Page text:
This inevitably had an impact on the wool-growing regions. Wool prices slumped and wool-growers, especially in Lincolnshire, became restless.
In 1780 and 1781 they petitioned Parliament – though unsuccessfully – for permission to export raw wool to Europe.
The loss of most of the American market also had damaging consequences for the metal-working trades of the West Midlands.
The war also influenced the development of penal policy in Britain.
Before 1775 it was standard practice for felons to be pardoned on condition that they were transported to the American colonies. Lesser criminals might be sentenced to transportation by the courts.
The outbreak of fighting between Britain and the Thirteen Colonies made the continuation of this practice impossible.
Once it became clear that the interruption in the export of offenders was to be prolonged, new methods of dealing with the deviant population had to be devised.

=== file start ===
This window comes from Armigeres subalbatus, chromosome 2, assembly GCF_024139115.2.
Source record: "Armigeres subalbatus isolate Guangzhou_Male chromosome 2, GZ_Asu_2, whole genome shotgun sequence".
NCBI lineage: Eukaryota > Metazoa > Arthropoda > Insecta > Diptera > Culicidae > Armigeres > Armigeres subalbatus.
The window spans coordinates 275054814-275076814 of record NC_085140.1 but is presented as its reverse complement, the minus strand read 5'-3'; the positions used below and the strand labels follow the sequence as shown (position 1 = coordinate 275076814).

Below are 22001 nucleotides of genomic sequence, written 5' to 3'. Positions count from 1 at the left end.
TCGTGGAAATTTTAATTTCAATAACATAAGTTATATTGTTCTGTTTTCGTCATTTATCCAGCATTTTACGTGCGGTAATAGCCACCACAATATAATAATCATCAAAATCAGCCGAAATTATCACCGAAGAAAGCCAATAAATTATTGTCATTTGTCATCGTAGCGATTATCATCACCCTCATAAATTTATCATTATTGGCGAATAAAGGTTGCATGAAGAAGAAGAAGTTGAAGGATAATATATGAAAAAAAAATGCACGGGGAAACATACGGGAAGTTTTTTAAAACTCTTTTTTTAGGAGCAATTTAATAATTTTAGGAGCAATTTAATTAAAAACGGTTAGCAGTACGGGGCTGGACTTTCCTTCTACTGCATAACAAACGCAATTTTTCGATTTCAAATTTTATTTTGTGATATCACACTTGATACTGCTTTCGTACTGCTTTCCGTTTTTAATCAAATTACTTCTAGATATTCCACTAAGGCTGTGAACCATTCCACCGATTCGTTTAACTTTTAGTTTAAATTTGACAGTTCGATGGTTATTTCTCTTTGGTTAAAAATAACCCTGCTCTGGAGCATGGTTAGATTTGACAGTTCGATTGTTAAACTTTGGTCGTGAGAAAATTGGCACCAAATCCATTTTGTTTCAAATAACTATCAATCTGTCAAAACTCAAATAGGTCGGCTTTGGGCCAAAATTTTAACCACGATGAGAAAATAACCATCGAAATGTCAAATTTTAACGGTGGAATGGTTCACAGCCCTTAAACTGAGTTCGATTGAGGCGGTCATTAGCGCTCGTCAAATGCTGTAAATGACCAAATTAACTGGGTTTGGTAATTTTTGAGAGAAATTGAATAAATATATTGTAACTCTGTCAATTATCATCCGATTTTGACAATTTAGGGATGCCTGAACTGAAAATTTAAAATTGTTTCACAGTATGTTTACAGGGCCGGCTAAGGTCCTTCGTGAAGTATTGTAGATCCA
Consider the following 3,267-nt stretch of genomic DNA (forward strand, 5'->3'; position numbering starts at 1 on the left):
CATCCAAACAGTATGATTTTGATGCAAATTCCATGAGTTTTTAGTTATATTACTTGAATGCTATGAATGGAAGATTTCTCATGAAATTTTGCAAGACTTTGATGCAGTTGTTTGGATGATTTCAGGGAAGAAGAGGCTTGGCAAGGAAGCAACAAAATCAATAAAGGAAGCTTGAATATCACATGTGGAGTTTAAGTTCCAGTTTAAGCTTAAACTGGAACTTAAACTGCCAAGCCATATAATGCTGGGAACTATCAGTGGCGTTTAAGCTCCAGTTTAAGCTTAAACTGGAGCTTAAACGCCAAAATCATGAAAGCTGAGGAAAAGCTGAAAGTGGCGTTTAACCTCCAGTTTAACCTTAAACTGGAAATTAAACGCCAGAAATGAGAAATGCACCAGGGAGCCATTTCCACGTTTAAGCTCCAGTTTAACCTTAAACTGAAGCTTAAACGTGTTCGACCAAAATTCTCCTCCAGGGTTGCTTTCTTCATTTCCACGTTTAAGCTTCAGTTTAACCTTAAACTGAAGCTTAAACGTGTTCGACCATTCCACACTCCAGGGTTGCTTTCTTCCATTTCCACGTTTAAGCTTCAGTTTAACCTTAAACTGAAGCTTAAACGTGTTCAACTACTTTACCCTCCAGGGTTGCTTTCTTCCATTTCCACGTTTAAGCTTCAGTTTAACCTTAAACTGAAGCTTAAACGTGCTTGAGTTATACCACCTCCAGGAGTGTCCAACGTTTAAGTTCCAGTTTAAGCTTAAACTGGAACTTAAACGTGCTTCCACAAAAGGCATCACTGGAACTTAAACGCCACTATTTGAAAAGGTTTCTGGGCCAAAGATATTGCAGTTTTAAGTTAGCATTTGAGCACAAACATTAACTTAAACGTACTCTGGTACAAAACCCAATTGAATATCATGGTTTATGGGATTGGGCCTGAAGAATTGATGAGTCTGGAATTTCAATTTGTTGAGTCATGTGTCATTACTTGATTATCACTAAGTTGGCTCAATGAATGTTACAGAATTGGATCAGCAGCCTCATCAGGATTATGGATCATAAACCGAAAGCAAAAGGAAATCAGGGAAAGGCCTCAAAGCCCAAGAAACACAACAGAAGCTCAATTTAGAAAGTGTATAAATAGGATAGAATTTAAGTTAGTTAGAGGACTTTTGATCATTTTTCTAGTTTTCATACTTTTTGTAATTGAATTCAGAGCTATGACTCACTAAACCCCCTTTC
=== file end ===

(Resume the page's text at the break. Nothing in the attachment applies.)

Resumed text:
Male offenders – and even suspects – might be packed off to the army, navy, or marines, or, like John Whiteley, found guilty of horse-stealing at the York assizes in 1776, were pardoned on condition that they entered the king’s service either ‘at Sea or Land’.
But the number absorbed by the armed forces was limited; not least because the war office and officers on the spot were often reluctant to take recruits of this type.
The Americans, many historians would accept, became a people at arms nearly two decades before the French. Less recognized is the extent of popular mobilization in Britain.
During the American war the British army and the royal navy recruited more men than ever before.
A higher proportion of Britons and Irishmen served as soldiers, sailors, militiamen, or volunteers than in any previous war.
For Britain, as well as America, this was an ideological struggle – a struggle that divided the nation.
Its political, economic, and social impact was greater than is usually realized; it affected, in one way or another, the lives of countless thousands – even millions – of people in the British isles.
The French Revolutionary War was still more dramatic in its impact; but for Britain the events of 1775-83 provided a strong foretaste of what was to come.